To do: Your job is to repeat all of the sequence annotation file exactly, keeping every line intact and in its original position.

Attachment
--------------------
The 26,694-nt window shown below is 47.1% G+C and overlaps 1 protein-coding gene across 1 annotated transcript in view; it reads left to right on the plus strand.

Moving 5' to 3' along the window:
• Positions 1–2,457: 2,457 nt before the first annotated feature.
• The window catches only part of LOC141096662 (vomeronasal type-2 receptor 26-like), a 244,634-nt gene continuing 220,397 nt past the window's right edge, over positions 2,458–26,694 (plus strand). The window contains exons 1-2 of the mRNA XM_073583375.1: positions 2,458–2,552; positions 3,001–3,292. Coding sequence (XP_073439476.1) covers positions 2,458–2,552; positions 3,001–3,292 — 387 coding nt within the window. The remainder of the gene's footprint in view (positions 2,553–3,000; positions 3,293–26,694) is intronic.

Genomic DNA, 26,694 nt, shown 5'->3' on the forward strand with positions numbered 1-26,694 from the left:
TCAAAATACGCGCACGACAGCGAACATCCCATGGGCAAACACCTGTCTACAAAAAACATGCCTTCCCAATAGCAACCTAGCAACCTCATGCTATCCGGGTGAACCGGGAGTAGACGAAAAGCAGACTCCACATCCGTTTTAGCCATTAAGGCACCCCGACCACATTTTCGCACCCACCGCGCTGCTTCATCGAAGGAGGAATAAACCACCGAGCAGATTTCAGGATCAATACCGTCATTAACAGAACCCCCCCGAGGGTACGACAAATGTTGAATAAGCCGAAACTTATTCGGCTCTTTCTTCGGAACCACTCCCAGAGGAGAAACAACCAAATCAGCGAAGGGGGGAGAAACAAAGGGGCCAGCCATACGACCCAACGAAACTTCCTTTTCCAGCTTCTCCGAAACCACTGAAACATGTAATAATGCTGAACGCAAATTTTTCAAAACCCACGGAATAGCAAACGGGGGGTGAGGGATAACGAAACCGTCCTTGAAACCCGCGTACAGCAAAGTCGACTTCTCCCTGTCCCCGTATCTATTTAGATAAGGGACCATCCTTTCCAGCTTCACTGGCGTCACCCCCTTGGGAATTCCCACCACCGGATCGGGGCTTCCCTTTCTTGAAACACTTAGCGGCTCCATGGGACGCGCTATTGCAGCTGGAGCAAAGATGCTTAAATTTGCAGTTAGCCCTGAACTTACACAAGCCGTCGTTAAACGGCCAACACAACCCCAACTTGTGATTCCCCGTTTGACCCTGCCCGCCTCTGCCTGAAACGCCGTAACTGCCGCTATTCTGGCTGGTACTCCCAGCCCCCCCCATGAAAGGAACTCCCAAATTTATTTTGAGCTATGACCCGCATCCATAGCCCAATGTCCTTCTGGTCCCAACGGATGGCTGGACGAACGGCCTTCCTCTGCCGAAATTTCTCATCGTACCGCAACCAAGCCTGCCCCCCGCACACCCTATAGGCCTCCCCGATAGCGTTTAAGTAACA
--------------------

The 26,694-nt window shown below is 47.1% G+C and overlaps 1 protein-coding gene across 1 annotated transcript in view; it reads left to right on the plus strand.

Moving 5' to 3' along the window:
• Positions 1–2,457: 2,457 nt before the first annotated feature.
• The window catches only part of LOC141096662 (vomeronasal type-2 receptor 26-like), a 244,634-nt gene continuing 220,397 nt past the window's right edge, over positions 2,458–26,694 (plus strand). The window contains exons 1-2 of the mRNA XM_073583375.1: positions 2,458–2,552; positions 3,001–3,292. Coding sequence (XP_073439476.1) covers positions 2,458–2,552; positions 3,001–3,292 — 387 coding nt within the window. The remainder of the gene's footprint in view (positions 2,553–3,000; positions 3,293–26,694) is intronic.

Genomic DNA, 26,694 nt, shown 5'->3' on the forward strand with positions numbered 1-26,694 from the left:
TCAAAATACGCGCACGACAGCGAACATCCCATGGGCAAACACCTGTCTACAAAAAACATGCCTTCCCAATAGCAACCTAGCAACCTCATGCTATCCGGGTGAACCGGGAGTAGACGAAAAGCAGACTCCACATCCGTTTTAGCCATTAAGGCACCCCGACCACATTTTCGCACCCACCGCGCTGCTTCATCGAAGGAGGAATAAACCACCGAGCAGATTTCAGGATCAATACCGTCATTAACAGAACCCCCCCGAGGGTACGACAAATGTTGAATAAGCCGAAACTTATTCGGCTCTTTCTTCGGAACCACTCCCAGAGGAGAAACAACCAAATCAGCGAAGGGGGGAGAAACAAAGGGGCCAGCCATACGACCCAACGAAACTTCCTTTTCCAGCTTCTCCGAAACCACTGAAACATGTAATAATGCTGAACGCAAATTTTTCAAAACCCACGGAATAGCAAACGGGGGGTGAGGGATAACGAAACCGTCCTTGAAACCCGCGTACAGCAAAGTCGACTTCTCCCTGTCCCCGTATCTATTTAGATAAGGGACCATCCTTTCCAGCTTCACTGGCGTCACCCCCTTGGGAATTCCCACCACCGGATCGGGGCTTCCCTTTCTTGAAACACTTAGCGGCTCCATGGGACGCGCTATTGCAGCTGGAGCAAAGATGCTTAAATTTGCAGTTAGCCCTGAACTTACACAAGCCGTCGTTAAACGGCCAACACAACCCCAACTTGTGATTCCCCGTTTGACCCTGCCCGCCTCTGCCTGAAACGCCGTAACTGCCGCTATTCTGGCTGGTACTCCCAGCCCCCCCCATGAAAGGAACTCCCAAATTTATTTTGAGCTATGACCCGCATCCATAGCCCAATGTCCTTCTGGTCCCAACGGATGGCTGGACGAACGGCCTTCCTCTGCCGAAATTTCTCATCGTACCGCAACCAAGCCTGCCCCCCGCACACCCTATAGGCCTCCCCGATAGCGTTTAAGTAACA